Stars’ Glendening is a Great Cogliano Replacement

With forward Andrew Cogliano deciding to sign with the San Jose Sharks, the Dallas Stars lost a good checking-line winger. He was a piece of the Stars’ penalty kill and had a high IQ when in his defensive zone. Paired with Blake Comeau and Radek Faksa, Cogliano helped make the Stars’ checking line fierce when battling on the boards and a tricky line to beat when in their own zone.

The effectiveness of the Stars’ fourth line last season got muddied by the various injuries to their top-line players. Tyler Seguin missed all but three games last season due to injury, and when he did play, he scored a game-tying goal in an eventual 5-4 overtime loss to the Florida Panthers. Arguably, he would have also made a difference in any of the league-leading 14 overtime losses that the Stars suffered last season. He ranked in the top-10 in game-winning goals for the 2018-19 and 2019-20 seasons, so his absence drastically hurt the Stars’ lineup.

These injuries caused Cogliano, Comeau, and Faksa to be jumped around the lineup to fill holes. Because these players are on the team for mainly defensive purposes, all three struggled to perform offensively.

Cogliano was getting just over $3 million per season from the Stars. Clearing him off the roster, and Comeau agreeing to re-sign for less money than his previous contract, allowed the Stars to pursue defenseman Ryan Suter and goalie Braden Holtby. Suter fills the hole left by defenseman Jamie Oleksiak. Oleksiak was selected in the expansion draft by the Seattle Kraken. Holtby is a questionable upgrade to Anton Khudobin, as both goalies struggled last season.

Signing Luke Glendening

The Stars chose to replace Cogliano with the former alternate captain of the Detroit Red Wings, Luke Glendening. Glendening is defensively comparable to Cogliano, but he excels at winning faceoffs and adds a slight scoring advantage.

A statistic that stands out is the 60 percent faceoff wins that Glendening had last season. He averaged almost 16 faceoffs per game. Cogliano couldn’t take faceoffs, and coach Rick Bowness even put Jamie Benn at center to win some draws. Last season, on average, the Stars won 51.8 percent of their faceoffs, ranking them at sixth in the league. Bowness’ use of Benn in the faceoff dot shows that he felt the team needed a dedicated player for the faceoff, and they get that in Glendening.

“Luke is a hard-working, detailed player that is very productive in all areas of the game,” Stars general manager Jim Nill said. “He is elite in the faceoff circle, he is a shot-blocking machine, and he will play a big role on our penalty kill.”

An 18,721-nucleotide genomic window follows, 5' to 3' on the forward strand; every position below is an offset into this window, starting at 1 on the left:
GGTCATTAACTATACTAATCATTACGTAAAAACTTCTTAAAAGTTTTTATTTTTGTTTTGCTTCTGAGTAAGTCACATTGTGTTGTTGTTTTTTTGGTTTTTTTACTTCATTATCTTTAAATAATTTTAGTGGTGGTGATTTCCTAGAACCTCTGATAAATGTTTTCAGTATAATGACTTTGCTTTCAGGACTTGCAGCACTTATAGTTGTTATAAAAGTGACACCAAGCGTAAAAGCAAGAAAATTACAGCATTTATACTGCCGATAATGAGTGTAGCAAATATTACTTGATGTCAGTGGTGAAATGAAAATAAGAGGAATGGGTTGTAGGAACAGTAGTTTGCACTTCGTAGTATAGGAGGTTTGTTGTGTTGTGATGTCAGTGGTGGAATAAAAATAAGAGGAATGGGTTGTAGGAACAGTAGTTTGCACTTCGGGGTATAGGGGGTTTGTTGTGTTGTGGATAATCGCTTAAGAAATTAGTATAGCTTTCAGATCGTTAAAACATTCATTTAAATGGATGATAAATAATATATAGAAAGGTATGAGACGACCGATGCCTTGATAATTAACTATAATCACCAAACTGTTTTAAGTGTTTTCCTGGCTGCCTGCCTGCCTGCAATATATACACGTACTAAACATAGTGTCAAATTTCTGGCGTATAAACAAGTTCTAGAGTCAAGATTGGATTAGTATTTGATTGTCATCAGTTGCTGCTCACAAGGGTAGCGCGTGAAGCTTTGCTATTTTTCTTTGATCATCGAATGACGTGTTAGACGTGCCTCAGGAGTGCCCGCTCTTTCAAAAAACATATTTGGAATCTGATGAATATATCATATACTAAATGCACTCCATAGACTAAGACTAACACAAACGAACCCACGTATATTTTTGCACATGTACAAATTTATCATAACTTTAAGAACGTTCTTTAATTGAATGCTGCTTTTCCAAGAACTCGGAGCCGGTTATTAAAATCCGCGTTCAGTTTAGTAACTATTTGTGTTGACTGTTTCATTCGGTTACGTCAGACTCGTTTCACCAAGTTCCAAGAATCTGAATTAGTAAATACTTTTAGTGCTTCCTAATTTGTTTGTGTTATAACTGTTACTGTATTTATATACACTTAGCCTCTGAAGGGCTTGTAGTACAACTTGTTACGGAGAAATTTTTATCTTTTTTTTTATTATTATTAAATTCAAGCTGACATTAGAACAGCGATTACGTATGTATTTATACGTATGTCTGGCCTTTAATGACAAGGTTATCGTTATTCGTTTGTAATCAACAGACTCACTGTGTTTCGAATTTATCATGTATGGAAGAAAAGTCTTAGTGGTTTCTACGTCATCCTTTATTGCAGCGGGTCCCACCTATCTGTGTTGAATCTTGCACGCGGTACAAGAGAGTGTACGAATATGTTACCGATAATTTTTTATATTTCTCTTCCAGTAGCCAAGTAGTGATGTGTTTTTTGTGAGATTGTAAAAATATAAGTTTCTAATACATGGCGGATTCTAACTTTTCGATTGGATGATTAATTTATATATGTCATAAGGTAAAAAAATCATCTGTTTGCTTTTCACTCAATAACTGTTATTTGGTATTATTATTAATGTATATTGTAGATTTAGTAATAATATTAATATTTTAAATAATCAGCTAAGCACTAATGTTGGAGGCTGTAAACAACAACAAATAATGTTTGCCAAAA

Nill was an assistant general manager in Detroit when the Red Wings first signed Glendening in 2013.

Former Detroit Red Wings right wing Luke Glendening (Photo Credit: Andy Martin Jr)

Cogliano posted multiple 40-point seasons while with the Anaheim Ducks and Edmonton Oilers. His days of scoring above 15 points in a season seem to be behind him, as he hasn’t reached that mark in any of the last four seasons.

Glendening isn’t a proficient scorer either, but he brings more with his defensive statistics. Glendening had 68 hits and 57 blocks during the 2020-21 season, compared to Cogliano’s 79 hits and 24 blocks. Glendening blows Cogliano away when looking at blocked shots, but their hit totals are very similar. Looking past this previous season, Glendening’s 2020-21 hit total is likely a fluke.

Related: Dallas Stars: Odds That Each Pending UFA Gets a Contract

He had 147 hits during the 2019-20 season, where Cogliano only had 86. During the 2018-19 season, Glendening had 198 hits through 78 games. Cogliano only had 68 hits, playing the same amount of games. Glendening has a history of dishing out hits that tally in the triple digits. With next season slated to be a full 82 games, odds are he will tally well over 100 hits if he stays healthy.

The Verdict

Cogliano had a positive impact on the Stars’ checking line. However, his replacement in Glendening looks to be a better option on paper. Glendening has a more consistent career as a bruising, bottom-six forward — a necessity for the teams who are considered contenders.

Glendening will hit more opponents and block more shots than Cogliano, plus he is a faceoff specialist. For what the Stars need to solidify the team, Glendening is the perfect fit alongside Faksa and Comeau to break down opposing power plays and decisively win faceoff draws in their own zone. The signing of Glendening will make this team better.